At the Huffington Post, Mark Joseph explains “How Pope Benedict Outsmarted Ron Howard”:
So, it looks like Angels & Demons is going to be a box-office dud this weekend, barely holding off Star Trek and taking in a little more than half in box office revenue what the Da Vinci Code did in its opening weekend.
This despite the desperate attempt by director Ron Howard to use these pages to try to create a controversy where none existed.
Mr. Howard apparently thinks its still 1988 when Evangelical Christians showed their lack of smarts by protesting the release of The Last Temptation Of Christ, thereby giving it far more publicity than it would otherwise have received. But today traditionalists have become far more sophisticated in their response to movies like Howard’s. They ignore them or even worse, praise them.
A few years back the producers of Saved hoped to incite a protest or boycott by sending around screeners to religious leaders. What they got instead was a collective yawn.
But Pope Benedict’s Vatican deftly defused any controversy when it labeled Howard’s film “harmless”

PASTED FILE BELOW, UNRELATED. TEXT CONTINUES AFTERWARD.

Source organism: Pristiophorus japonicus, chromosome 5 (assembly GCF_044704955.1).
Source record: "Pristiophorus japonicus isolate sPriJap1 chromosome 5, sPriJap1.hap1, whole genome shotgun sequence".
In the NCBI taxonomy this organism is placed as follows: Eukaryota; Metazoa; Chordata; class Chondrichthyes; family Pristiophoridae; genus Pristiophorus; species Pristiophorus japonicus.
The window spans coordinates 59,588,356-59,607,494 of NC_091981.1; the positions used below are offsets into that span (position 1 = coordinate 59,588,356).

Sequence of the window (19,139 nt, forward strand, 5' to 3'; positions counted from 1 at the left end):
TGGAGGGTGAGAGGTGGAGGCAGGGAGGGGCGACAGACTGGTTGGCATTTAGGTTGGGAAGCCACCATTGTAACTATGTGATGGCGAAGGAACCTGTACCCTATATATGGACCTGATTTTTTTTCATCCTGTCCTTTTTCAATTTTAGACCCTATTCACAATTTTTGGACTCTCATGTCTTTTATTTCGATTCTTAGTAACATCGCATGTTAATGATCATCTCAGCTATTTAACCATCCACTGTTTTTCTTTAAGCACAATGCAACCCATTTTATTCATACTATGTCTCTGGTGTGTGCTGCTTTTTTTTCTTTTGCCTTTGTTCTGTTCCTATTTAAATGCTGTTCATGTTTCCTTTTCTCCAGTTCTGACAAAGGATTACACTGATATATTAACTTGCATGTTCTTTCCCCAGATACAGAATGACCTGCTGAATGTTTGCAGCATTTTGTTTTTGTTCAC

For a film hoping desperately for an organized protest, that was the unkindest cut of all.
Which sounds very much like an update from a post we wrote in 2006, which spotted Michael Medved saying:
The publicists and activists involved in promoting Brokeback Mountain seem almost disappointed that religious conservatives have expressed so little indignation. No major organizations called for a boycott of the film, or threatened its producers, or made any serious attempt to interfere with those who might enjoy this artfully-crafted motion picture (it has become a modest commercial success). In the heartland of Evangelical America, Brokeback has generated more ho-hums than howls of protest (or hosannas).
And Mark Steyn adding,“The more artful leftie websites have taken to complaining that the religious right deliberately killed Brokeback at the box-office by declining to get mad about it”.
Looks like the Vatican has learned a similar message.
(Via Big Hollywood, which notes that “With a haul of $16.6 million, Angels & Demons nabbed the top spot from Star Trek yesterday, but fell short of The Da Vinci Code’s $28.6 million Friday debut in May of 2006.”